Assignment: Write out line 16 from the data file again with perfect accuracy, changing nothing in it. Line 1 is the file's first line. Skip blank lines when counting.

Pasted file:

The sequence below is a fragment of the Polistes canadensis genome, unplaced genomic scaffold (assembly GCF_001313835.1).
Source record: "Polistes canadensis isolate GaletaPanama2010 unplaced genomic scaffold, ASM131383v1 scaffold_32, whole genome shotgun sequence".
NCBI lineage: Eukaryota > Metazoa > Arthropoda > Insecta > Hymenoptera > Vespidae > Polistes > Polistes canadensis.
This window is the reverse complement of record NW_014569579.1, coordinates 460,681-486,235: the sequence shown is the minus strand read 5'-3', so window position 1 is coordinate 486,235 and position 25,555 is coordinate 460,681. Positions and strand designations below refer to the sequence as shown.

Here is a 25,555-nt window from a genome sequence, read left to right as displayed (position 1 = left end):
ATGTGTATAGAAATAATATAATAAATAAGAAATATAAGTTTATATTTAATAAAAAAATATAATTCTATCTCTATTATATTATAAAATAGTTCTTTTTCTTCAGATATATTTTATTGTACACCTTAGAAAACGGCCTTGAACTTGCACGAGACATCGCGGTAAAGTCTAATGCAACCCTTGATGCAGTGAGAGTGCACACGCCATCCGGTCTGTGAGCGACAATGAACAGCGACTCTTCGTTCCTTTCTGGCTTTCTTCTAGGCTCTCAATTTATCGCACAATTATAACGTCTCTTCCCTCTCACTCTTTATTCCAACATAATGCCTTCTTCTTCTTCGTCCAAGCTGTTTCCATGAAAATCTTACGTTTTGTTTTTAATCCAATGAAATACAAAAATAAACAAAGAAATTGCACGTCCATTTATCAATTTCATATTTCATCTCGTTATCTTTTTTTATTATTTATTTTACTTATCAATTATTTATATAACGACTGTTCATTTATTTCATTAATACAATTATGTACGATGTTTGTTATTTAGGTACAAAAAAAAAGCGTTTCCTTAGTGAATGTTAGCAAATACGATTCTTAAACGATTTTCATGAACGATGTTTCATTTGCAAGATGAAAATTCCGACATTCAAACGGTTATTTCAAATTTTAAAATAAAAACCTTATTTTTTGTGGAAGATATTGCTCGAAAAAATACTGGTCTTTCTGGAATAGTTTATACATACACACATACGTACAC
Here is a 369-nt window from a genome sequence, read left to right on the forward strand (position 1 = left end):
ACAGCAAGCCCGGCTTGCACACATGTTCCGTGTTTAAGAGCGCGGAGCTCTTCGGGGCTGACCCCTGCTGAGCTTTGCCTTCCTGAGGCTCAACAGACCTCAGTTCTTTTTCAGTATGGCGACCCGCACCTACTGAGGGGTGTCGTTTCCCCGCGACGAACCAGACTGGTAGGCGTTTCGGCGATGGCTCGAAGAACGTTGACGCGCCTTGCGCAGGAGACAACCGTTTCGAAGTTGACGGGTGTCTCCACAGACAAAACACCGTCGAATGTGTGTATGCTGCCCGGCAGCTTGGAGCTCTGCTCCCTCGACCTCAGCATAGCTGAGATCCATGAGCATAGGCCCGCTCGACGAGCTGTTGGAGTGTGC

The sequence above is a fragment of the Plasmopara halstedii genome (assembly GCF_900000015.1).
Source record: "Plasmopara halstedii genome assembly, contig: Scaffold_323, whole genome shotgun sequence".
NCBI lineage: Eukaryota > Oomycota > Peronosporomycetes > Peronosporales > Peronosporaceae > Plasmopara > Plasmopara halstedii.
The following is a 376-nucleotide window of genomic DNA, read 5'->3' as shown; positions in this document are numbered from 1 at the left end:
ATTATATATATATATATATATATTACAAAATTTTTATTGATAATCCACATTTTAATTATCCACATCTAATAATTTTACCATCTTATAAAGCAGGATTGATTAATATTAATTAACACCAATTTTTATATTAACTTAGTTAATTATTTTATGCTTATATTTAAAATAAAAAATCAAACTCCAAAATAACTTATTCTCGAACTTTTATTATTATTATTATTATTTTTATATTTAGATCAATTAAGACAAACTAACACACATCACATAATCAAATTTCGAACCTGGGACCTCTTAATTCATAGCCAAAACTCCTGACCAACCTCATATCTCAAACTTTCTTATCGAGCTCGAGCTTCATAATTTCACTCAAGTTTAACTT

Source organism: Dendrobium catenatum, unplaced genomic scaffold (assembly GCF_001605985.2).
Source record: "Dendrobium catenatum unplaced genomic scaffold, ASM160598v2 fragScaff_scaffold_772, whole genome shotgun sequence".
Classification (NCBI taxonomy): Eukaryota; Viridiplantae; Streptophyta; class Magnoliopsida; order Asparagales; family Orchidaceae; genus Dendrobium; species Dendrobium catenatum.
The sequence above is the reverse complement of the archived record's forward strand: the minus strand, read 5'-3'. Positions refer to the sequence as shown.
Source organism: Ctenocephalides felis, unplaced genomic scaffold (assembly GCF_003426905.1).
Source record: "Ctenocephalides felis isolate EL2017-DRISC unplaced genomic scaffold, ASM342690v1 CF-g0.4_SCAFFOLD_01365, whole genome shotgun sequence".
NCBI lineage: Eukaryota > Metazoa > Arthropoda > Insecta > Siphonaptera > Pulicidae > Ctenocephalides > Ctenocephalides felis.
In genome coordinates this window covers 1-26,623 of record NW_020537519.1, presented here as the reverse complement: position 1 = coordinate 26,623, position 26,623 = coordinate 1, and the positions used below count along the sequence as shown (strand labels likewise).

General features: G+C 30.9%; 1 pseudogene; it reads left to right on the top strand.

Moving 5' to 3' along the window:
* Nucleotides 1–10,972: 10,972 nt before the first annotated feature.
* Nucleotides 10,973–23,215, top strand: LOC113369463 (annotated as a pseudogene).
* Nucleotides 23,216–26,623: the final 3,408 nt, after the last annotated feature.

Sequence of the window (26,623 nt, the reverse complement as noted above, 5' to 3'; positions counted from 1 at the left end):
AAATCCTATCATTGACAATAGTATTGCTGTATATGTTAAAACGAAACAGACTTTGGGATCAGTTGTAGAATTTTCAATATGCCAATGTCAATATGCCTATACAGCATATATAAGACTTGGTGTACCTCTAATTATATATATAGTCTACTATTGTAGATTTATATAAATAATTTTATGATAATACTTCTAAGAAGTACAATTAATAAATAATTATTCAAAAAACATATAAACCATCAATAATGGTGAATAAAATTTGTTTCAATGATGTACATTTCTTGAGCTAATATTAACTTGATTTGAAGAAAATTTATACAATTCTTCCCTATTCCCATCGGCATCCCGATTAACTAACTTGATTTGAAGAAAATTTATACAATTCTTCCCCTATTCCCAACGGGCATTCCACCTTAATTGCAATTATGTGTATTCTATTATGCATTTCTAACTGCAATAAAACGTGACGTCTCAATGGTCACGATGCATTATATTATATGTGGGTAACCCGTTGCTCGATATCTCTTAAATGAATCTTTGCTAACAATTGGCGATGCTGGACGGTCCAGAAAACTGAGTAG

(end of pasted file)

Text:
Classification (NCBI taxonomy): Eukaryota; Viridiplantae; Streptophyta; class Magnoliopsida; order Asparagales; family Orchidaceae; genus Dendrobium; species Dendrobium catenatum.